Side note: I didn’t want to tell my neighbors this, since they are doing a nice gesture for me by switching to sunflower seeds and alternatives on my behalf, but feeding squirrels peanuts is actually bad for their digestion, as they are in the legume family, and not a ‘nut’. Spread the word!

It’s important for me to keep my environment safe as much as I can control, but I also try to not get too hung up on the potential cross-contact side of pets and my neighborhood as much as I can. I stay aware and alert, carry my medications, and keep me phone on me in case I need to call someone for help (like I did when I stepped on the peanut and Colby ate one- I called my husband who cleaned everything for me.)

Adoption/Foster “Trials”

If you have a food allergy, or a food-allergic child, and are wanting to get a pet, I say give it a go! I’ve been told that most animal rescue organizations are willing to do “trials” with adoptions to make sure it’s a good fit with allergens, they want the animal to be re-homed to be happy just as much as they want you to be happy with them and make sure it is a good fit, so I recommend asking about doing that “trial” for a week before committing. We’ve had situations where I’ve been too allergic to a specific breed of cat or dog in the past, and I’ve done foster home trials, so it’s helpful to have this as an option. Everything is about getting options and having choices that can help benefit you.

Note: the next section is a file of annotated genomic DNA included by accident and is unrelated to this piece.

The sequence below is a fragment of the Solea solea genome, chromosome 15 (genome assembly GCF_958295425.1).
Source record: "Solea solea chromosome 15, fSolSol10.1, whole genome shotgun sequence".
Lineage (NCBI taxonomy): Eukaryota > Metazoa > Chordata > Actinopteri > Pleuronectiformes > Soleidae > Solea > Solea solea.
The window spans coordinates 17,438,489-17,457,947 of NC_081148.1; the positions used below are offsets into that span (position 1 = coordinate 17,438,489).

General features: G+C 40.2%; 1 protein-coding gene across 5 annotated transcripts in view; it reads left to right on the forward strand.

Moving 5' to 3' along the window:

Invisibly Allergic Food Allergy Blog

Cross-contact is an huge part of having a life-threatening food allergy, and a topic I will cover much more on Invisibly Allergic blog. As it’s such a huge issue and hard to control, and definitely proved to be the hardest part of having a food allergy for me. Because it’s everywhere, at every moment, and often too small to be seen or detected, it’s just a really tricky part to manage of living with a food allergy.

Actions like touching doorknobs, touching elevator buttons, going into an animal shelter, using anything public like a library book, or even a book a family member lends you, sitting on a park bench, doing simple shopping at the grocery store, arranging store-bought cut flowers– all of these normal actions are just as risky as having a doggy play date. I say this to help not have you obsessing over if a pet is a bad idea or good idea, it’s just like everything else in my opinion, and so it requires planning and certain boundaries but has been extremely rewarding for me! My goal is to not avoid everything and be fearful of everything, I don’t want to live in a bubble- so I try to take as much control over situations as I can, and then try to enjoy the moment with my medication on hand. I hope you and your family can do the same! 

My goal is to not avoid everything and be fearful of everything, I don’t want to live in a bubble- so I try to take as much control over situations as I can, and then try to enjoy the moment with my medication on hand.

I’m so, so glad I got a dog and didn’t let my peanut allergy scare me out of it, like it almost did! It does take time to contact food brands initially, but that is why I made this post for everyone out there to help simplify that process.